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The Song of Troy

The Song of Troy – By Colleen McCullough

the song of troy colleen mcculloughTo be honest, I had never read a Colleen McCullough novel until I found myself up-country in India with nothing to read. I kind of associated her mainly with the “Thorn Birds” mini series, which I hadn’t much cared for. Of course, it’s always a mistake to judge any author by a TV or film dramatisation of their work, but I did it subconsciously I think.

Anyway, I found a copy of ” The First Man in Rome“, the first volume in her excellent Masters of Rome series in a second hand book store and I’m glad I did. I enjoyed it hugely, and I went on to read all of the other books in the series – but not before I got hold of a copy of The Song of Troy, which I also enjoyed immensely.

The tale of Troy is thousands of years old. Originally recounted by Homer in “The Iliad “, it’s a story which has been told and retold countless times by countless authors.

Colleen McCullough chooses to tell the story in the first person, from the point of view of the main characters. Each chapter is told from the perspective of one of the key players in the drama, and most of them get more than one chapter to relate “their side of the story”. Helen, Paris, Achilles, Hector, Odysseus, Priam, Agamemnon, and more – all give their account of events.

It’s a clever approach by the author. The first person perspective allows the story to move along at a reasonably fast rate, whilst still exploring different facets of the conflict from the perspective of different characters.

In truth, with such a star studded cast of characters, it would be difficult to select one main protagonist. Ms McCullough’s approach gets round that problem very adroitly indeed and provides the reader with an account which is readable and extremely enjoyable, but which examines this timeless tale in the depth which it deserves.

Olaf The Glorious

A Story Of The Viking Age

Olaf the Glorious A Story Of The Viking AgeHistorical fiction is very popular these days, and Nordic adventures are enjoying a bit of a resurgence. Robert Low’s “Oathsworn” series is a great example.

“Olaf The Glorious – A Story of the Viking Age” is a much earlier work, but still worth a read. It’s actually based on historical events – or a version of these which appeared in various Icelandic sagas and the Anglo-Saxon chronicles.

In fact, authors like Robert Low have used this as a reference work for their own novels. One of the central characters in the Oathsworn series – Crowbone – is based on Olaf The Glorious.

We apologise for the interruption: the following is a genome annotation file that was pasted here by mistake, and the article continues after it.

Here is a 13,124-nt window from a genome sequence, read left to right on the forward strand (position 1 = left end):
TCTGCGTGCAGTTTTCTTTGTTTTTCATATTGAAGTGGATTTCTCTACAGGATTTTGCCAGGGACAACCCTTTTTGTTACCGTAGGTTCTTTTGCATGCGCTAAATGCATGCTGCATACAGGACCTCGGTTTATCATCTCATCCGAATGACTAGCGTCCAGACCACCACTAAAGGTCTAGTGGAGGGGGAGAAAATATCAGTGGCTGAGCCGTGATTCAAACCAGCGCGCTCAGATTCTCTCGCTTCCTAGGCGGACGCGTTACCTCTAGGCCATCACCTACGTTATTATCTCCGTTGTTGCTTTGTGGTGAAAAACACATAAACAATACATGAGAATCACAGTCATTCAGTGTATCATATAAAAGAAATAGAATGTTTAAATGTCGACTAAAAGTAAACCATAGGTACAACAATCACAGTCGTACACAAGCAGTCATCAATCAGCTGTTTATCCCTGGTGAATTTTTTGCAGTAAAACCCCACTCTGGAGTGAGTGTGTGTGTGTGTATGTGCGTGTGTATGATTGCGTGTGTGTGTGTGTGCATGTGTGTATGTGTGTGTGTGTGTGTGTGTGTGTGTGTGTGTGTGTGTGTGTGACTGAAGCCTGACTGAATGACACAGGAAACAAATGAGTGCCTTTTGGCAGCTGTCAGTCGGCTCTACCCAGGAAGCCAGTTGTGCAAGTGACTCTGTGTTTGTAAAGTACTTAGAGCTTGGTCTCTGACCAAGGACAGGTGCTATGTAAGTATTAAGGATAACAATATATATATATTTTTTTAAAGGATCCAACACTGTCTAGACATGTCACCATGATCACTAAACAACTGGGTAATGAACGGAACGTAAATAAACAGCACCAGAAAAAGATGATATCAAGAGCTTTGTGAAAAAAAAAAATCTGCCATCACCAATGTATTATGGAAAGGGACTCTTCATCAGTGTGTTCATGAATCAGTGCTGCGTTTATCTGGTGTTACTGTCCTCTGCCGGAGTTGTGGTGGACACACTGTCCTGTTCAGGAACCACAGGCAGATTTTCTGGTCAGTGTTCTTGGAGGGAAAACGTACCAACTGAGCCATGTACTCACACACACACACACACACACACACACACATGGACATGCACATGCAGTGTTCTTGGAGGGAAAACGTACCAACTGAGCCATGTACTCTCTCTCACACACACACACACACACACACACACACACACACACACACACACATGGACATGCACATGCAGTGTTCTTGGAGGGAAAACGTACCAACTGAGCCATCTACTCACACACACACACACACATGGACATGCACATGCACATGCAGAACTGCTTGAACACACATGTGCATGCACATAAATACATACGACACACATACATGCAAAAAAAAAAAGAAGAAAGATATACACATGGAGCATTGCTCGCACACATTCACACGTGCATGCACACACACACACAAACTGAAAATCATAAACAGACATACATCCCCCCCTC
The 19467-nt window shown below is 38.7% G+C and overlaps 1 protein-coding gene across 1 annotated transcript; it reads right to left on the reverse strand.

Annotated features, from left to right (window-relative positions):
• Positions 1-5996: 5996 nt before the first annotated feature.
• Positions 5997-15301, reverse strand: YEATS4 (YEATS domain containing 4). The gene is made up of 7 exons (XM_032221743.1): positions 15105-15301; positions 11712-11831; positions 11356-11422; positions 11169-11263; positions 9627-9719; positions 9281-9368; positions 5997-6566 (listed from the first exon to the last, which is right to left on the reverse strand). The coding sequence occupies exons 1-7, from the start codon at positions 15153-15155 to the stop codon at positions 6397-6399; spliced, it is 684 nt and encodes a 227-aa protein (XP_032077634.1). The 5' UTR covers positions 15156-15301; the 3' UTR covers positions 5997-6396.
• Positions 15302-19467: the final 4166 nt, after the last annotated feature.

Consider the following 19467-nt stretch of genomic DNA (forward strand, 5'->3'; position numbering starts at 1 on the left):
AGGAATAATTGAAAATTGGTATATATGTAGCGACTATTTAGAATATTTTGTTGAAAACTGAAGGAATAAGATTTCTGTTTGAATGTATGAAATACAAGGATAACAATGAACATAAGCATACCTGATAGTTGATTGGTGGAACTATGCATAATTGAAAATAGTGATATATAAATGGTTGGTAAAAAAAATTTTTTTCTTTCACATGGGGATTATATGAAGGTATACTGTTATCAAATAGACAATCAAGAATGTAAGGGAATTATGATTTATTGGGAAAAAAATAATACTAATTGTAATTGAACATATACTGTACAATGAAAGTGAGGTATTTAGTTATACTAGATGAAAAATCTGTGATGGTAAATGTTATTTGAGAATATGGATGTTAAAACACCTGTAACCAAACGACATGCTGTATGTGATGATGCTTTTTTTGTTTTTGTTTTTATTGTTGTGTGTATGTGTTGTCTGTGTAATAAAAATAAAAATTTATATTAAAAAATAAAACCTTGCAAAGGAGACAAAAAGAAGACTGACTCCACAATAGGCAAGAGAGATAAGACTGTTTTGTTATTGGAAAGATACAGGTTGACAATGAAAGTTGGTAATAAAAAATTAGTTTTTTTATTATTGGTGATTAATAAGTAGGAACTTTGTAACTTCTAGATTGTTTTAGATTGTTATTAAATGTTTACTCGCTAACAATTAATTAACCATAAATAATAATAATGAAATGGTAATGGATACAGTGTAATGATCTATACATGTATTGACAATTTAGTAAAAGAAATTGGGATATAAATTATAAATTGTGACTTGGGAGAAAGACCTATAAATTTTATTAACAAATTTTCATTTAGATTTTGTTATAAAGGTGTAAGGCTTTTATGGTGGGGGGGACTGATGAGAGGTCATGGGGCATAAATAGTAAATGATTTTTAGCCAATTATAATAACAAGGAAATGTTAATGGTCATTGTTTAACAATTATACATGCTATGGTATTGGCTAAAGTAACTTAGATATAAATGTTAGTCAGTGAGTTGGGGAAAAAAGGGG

Olaf the Glorious is Olaf Triggvysson – and you may expect to see a variety of different spelling of his name if you chance upon him in other works of fiction. Probably best if we just call him Olaf from here on in. He was a real historical character who lived, as far as we know, between 963 and 1000 AD.

Olaf spent time as a slave in his youth – but he was a prince of Norway, and not about to remain a captive for very long. He eventually escaped from slavery and embarked upon a series of adventures which took him all over Europe and the Middle East (the Vikings were very well travelled) before pressing his claim for the throne of Norway.

Olaf eventually becomes King of Norway before meeting his end, in a suitably heroic manner, during an epic sea battle against a combined fleet of Swedes, Danes and rebel Norwegians.

Robert Leighton has produced a book which is historically accurate, but never dry. There are times when it does read like a bit of Victorian “Boys Own” fiction, which is hardly surprising given its vintage (first published in 1894), but over the piece, it’s a bit of a page turner really.

It’s a great read for anyone who enjoys historical fiction and who likes Viking sagas in particular. As mentioned earlier, it has been used as a reference for a variety of more modern works, and reading it may enhance your enjoyment of these even further.

It’s available on Amazon as a free Kindle download and you can also find it for free on Project Gutenberg – in a variety of different formats.

Here are a few other Viking books for your info and enjoyment: